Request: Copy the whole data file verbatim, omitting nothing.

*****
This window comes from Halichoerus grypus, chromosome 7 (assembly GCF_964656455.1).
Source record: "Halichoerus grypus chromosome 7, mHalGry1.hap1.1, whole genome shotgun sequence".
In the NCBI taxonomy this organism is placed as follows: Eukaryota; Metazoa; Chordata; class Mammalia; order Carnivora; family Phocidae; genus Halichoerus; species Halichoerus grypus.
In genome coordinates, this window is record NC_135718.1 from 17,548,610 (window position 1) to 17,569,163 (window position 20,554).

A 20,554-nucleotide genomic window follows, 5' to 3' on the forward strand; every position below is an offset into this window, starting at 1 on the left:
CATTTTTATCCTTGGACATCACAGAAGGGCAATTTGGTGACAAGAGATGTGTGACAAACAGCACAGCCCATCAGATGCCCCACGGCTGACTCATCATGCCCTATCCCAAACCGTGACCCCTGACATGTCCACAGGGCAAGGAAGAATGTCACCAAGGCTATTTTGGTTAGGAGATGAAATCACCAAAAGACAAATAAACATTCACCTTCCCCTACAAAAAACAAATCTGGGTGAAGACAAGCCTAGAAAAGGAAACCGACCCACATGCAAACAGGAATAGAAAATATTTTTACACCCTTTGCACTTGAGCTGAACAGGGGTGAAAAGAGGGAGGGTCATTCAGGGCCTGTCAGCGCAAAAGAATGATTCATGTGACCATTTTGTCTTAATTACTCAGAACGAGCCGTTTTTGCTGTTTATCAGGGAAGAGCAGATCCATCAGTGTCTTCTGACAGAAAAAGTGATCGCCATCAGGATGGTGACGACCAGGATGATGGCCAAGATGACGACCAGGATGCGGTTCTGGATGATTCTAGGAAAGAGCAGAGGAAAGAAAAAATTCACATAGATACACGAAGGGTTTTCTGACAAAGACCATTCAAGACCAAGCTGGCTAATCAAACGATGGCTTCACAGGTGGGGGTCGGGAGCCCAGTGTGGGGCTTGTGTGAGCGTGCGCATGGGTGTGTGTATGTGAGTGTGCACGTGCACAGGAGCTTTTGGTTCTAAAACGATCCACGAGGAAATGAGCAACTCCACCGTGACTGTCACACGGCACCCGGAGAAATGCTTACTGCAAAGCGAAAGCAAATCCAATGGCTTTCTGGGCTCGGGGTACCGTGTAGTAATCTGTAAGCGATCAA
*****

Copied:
This window comes from Halichoerus grypus, chromosome 7 (assembly GCF_964656455.1).
Source record: "Halichoerus grypus chromosome 7, mHalGry1.hap1.1, whole genome shotgun sequence".
In the NCBI taxonomy this organism is placed as follows: Eukaryota; Metazoa; Chordata; class Mammalia; order Carnivora; family Phocidae; genus Halichoerus; species Halichoerus grypus.
In genome coordinates, this window is record NC_135718.1 from 17,548,610 (window position 1) to 17,569,163 (window position 20,554).

A 20,554-nucleotide genomic window follows, 5' to 3' on the forward strand; every position below is an offset into this window, starting at 1 on the left:
CATTTTTATCCTTGGACATCACAGAAGGGCAATTTGGTGACAAGAGATGTGTGACAAACAGCACAGCCCATCAGATGCCCCACGGCTGACTCATCATGCCCTATCCCAAACCGTGACCCCTGACATGTCCACAGGGCAAGGAAGAATGTCACCAAGGCTATTTTGGTTAGGAGATGAAATCACCAAAAGACAAATAAACATTCACCTTCCCCTACAAAAAACAAATCTGGGTGAAGACAAGCCTAGAAAAGGAAACCGACCCACATGCAAACAGGAATAGAAAATATTTTTACACCCTTTGCACTTGAGCTGAACAGGGGTGAAAAGAGGGAGGGTCATTCAGGGCCTGTCAGCGCAAAAGAATGATTCATGTGACCATTTTGTCTTAATTACTCAGAACGAGCCGTTTTTGCTGTTTATCAGGGAAGAGCAGATCCATCAGTGTCTTCTGACAGAAAAAGTGATCGCCATCAGGATGGTGACGACCAGGATGATGGCCAAGATGACGACCAGGATGCGGTTCTGGATGATTCTAGGAAAGAGCAGAGGAAAGAAAAAATTCACATAGATACACGAAGGGTTTTCTGACAAAGACCATTCAAGACCAAGCTGGCTAATCAAACGATGGCTTCACAGGTGGGGGTCGGGAGCCCAGTGTGGGGCTTGTGTGAGCGTGCGCATGGGTGTGTGTATGTGAGTGTGCACGTGCACAGGAGCTTTTGGTTCTAAAACGATCCACGAGGAAATGAGCAACTCCACCGTGACTGTCACACGGCACCCGGAGAAATGCTTACTGCAAAGCGAAAGCAAATCCAATGGCTTTCTGGGCTCGGGGTACCGTGTAGTAATCTGTAAGCGATCAA